Apple’s Rumored iPhone Could Disrupt Mobile Service Model

I just read a very interesting post at RoughlyDrafted.com titled “Apple’s iPhone: Disrupting Mobile Service“(tb) that describes how Apple could shake up the mobile phone industry with their rumored iPhone (or whatever they end up calling it).

The mobile phone market is very fragmented with mobile phone service providers dictating what technology gets implemented in mobile phones. I agree with Daniel that Apple is in a good position to shake things up. The mobile phone service providers will not do anything that will jeopardize their model of charging customers per minute or per MB, and they will certainly not make it easy for customers to switch over to Wi-Fi and the use of VOIP over it. Apple can shake things up by creating a platform and user experience that is seamless between the phone, the Mac/PC, and any other devices that are used to view information and content.

Also, I believe the killer feature on the iPhone would be an embedded version of the Safari web browser. Why? Look at what is driving Web 2.0 on the desktop; AJAX-enabled web browsers, accessible high-speed Internet, and what follows is the flurry of amazing web applications that allow users to replace their desktop applications with online versions. Give web developers the canvas and paint, and they will create their masterpieces for the mobile web 2.0.

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Mac OS X Leopard Server and Ruby On Rails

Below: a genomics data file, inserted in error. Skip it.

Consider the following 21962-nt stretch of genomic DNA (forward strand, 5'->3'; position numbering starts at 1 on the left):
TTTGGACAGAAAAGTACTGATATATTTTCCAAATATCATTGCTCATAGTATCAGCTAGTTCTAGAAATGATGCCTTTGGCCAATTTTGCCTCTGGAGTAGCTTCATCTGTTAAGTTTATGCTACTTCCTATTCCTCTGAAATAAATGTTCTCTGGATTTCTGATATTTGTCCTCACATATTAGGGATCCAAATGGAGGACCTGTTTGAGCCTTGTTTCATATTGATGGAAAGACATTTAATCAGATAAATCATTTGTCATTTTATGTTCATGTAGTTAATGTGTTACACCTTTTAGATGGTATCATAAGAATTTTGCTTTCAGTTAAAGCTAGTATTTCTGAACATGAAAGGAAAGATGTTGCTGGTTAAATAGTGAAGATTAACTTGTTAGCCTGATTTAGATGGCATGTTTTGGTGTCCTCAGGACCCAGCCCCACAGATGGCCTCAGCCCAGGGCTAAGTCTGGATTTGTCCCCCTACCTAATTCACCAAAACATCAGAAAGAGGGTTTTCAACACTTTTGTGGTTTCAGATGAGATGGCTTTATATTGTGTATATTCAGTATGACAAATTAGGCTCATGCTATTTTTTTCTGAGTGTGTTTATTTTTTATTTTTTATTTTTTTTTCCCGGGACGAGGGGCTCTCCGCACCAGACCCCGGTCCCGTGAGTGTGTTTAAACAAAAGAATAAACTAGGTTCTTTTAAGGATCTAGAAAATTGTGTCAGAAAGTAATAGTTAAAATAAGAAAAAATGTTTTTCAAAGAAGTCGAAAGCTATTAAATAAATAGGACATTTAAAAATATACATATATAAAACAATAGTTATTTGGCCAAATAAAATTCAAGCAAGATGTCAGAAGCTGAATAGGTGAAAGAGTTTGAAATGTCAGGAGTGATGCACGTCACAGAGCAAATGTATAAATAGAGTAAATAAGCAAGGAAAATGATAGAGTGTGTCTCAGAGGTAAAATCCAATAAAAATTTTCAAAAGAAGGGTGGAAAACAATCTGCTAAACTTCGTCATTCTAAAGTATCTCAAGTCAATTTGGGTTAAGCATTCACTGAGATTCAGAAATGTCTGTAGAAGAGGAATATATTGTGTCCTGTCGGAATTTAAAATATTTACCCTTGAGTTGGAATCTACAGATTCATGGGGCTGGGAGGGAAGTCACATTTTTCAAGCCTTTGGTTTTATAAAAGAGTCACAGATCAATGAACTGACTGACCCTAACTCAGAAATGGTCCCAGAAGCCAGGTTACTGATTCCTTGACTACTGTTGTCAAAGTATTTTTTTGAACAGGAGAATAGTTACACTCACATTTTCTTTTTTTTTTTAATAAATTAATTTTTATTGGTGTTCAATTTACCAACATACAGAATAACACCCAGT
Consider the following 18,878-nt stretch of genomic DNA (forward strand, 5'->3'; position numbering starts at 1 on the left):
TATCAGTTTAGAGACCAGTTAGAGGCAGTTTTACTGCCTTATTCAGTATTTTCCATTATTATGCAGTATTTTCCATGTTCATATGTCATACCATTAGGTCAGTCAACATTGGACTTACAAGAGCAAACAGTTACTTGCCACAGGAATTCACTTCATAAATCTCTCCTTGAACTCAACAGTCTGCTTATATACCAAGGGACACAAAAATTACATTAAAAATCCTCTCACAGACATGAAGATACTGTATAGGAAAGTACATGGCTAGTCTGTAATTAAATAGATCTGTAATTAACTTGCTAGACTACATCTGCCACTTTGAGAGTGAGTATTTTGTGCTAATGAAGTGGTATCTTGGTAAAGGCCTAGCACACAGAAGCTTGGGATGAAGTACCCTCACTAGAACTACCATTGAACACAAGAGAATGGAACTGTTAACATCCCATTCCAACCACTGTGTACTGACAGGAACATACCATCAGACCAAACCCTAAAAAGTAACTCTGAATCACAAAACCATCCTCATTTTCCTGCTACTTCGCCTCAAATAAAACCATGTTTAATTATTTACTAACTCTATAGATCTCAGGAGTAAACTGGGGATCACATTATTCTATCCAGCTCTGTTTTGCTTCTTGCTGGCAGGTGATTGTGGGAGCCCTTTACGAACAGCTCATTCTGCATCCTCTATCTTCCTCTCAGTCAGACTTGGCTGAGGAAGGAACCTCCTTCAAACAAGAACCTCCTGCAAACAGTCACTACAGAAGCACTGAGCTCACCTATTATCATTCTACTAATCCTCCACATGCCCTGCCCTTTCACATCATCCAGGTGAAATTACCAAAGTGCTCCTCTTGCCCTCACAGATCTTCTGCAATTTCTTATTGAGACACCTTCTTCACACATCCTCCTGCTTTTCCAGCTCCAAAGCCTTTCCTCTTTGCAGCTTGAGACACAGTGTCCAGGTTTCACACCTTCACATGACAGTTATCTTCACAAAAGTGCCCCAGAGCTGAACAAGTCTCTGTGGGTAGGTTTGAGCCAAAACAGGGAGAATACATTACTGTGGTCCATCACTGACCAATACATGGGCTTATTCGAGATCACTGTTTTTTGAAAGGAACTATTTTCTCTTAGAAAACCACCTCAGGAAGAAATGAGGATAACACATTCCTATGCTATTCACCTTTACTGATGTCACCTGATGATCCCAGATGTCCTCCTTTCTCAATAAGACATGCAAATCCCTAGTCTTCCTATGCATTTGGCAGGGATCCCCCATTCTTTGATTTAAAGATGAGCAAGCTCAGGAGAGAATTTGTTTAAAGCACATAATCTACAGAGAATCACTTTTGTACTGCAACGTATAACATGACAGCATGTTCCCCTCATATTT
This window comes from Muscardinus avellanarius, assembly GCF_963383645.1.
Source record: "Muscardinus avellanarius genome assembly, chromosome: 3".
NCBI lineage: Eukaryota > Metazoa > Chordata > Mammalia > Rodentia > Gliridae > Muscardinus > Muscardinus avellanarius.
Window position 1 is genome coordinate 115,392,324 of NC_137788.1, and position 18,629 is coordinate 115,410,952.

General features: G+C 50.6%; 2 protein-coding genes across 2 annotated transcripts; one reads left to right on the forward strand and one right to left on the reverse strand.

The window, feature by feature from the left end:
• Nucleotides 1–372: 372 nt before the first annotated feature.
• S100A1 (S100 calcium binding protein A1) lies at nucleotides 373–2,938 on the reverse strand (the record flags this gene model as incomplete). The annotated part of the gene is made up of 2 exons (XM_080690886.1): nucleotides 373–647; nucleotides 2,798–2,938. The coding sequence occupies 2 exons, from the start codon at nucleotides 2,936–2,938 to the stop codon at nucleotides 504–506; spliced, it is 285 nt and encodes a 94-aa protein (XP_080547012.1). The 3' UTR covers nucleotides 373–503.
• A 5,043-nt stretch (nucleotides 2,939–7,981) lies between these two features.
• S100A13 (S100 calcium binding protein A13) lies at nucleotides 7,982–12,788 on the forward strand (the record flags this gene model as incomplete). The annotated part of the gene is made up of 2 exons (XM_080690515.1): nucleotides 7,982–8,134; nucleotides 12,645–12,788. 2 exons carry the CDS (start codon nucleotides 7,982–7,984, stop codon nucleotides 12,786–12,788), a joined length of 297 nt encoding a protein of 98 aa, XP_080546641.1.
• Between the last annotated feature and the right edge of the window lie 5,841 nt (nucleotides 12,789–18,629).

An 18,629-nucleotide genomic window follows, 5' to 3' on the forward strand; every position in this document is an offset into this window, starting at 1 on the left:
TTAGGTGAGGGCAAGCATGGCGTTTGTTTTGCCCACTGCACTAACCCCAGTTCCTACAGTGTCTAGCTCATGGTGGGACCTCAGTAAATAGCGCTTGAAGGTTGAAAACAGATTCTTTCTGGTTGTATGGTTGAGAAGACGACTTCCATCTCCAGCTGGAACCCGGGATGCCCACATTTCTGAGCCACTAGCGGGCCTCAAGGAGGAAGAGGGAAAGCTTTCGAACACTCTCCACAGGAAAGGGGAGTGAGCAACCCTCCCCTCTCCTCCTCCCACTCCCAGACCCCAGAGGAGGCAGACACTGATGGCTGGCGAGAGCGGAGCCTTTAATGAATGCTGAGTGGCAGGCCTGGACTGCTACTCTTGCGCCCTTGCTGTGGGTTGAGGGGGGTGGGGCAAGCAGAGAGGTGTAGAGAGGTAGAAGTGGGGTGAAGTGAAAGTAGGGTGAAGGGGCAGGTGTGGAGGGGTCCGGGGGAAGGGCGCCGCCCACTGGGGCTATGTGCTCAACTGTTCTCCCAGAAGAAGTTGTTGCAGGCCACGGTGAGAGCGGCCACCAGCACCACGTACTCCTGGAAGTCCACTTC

According to the Apple Developer Connection Overview website, “Leopard Server features a built-in installation of the powerful and productive Ruby on Rails web application framework. Ruby on Rails is a full stack framework optimized for sustainable productivity. Leopard Server will ship with Mongrel for simplified development and deployment of web-based applications.” This is really good news for those looking to get Ruby On Rails in the mainstream of web development.

The Mobile Web 2.0

Check out this new blog about The Mobile Web 2.0. It’s coming sooner than we think!

While we’re on the topic of mobile web, Skype announced today that they will no longer offer free SkypeOut calls to US/Canada. They will charge a flat fee yearly fee of $14.95 before January 31-2007, and $29.95 after that. Still pretty reasonable, if you ask me. Combine that with Soonr, and you can have a mobile phone that uses SkypeOut to make long distance calls. More news from Skype is that they just released a Windows Mobile smartphone version of their Skype Mobile. I should have a review on this shortly.